Airbus, in partnership with Japanese and French robotics researchers, wants humanoid robots to perform non-critical tasks by 2020
Aircraft manufacturer Airbus is set to develop humanoid robots to work in its plane factories, in partnership with robotics researchers in Japan and France.
Airbus Group Innovations (AGI), the research and technology wing of Airbus, said it wants to introduce humanoid robotic technology into aeronautical assembly lines to help its human workers.
The project, dubbed COMANOID, will call in the help of Japan’s National Institute of Advanced Industrial Science and Technology (AIST) and France’s National Centre for Scientific Research (CNRS).
Sébastien Remy, Head of Airbus Group Innovations, said the use of robotics has become ubiquitous in the aircraft industry.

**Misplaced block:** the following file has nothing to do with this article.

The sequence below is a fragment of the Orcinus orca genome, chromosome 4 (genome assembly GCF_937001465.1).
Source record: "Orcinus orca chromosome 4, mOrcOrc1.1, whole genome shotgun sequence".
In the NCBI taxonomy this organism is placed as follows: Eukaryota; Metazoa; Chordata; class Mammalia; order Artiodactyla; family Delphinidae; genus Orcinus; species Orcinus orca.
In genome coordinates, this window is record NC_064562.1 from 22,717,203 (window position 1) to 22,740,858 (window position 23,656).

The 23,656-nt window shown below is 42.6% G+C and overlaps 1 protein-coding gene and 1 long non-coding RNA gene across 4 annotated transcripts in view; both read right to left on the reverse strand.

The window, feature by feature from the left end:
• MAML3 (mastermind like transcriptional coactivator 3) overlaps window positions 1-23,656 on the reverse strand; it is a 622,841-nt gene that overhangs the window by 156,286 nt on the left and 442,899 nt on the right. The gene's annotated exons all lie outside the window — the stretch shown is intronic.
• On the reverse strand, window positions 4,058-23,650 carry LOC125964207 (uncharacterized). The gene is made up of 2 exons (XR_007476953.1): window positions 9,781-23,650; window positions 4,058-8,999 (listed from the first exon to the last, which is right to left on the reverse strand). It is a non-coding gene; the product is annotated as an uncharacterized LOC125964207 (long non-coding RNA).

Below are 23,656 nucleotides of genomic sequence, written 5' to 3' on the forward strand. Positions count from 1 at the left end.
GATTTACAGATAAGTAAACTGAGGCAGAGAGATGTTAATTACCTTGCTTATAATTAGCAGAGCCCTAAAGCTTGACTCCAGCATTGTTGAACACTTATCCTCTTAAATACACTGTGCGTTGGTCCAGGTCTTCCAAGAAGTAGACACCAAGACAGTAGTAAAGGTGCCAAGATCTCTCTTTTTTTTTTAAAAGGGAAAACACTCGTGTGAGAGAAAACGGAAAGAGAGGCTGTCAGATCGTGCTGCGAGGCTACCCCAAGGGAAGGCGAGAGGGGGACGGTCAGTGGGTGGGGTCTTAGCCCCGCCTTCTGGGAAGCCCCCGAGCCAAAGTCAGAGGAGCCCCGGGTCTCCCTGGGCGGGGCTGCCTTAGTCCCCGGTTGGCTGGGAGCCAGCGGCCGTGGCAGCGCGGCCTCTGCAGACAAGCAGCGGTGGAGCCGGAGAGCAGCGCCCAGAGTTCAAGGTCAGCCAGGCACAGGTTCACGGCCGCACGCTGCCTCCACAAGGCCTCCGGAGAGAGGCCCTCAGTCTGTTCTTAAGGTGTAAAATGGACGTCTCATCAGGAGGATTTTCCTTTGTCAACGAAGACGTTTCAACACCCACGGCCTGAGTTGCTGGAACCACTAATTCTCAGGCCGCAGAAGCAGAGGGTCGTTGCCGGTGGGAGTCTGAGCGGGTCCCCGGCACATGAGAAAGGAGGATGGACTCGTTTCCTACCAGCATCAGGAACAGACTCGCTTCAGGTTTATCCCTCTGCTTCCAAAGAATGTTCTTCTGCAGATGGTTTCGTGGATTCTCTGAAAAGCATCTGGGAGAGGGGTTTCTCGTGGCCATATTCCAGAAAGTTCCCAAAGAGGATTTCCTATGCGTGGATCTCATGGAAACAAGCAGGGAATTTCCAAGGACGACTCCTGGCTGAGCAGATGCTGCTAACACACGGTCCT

“Both AIST and CNRS researchers are at the cutting edge of humanoid robotics research,” he said.
“We are excited about the opportunity to meld our expertise with theirs on the further development of this key technology for manufacturing.”
COMANOID aims to deploy humanoid robots to achieve menial tasks that have been identified by Airbus in civilian airliner assembly operations.
However, Airbus said that realising its vision of humanoid robots that are viable in factories, researchers will have to develop new algorithms to give the robots human-like hand-eye coordination skills.
“These algorithms will be tested on a set of use-cases drawn from different Airbus Group Divisions and plants, in which the realism and complexity will be increased every year,” said Airbus today.
Airbus said that by designing humanoid robots, the machines will also be capable of performing more physically demanding roles, like heavy lifting, freeing up labour for more valuable tasks.
The robots will be based upon the JRL’s HRP-2 and HRP-4 human-sized robots, and Airbus plans to showcase its research at Airbus sites around the globe.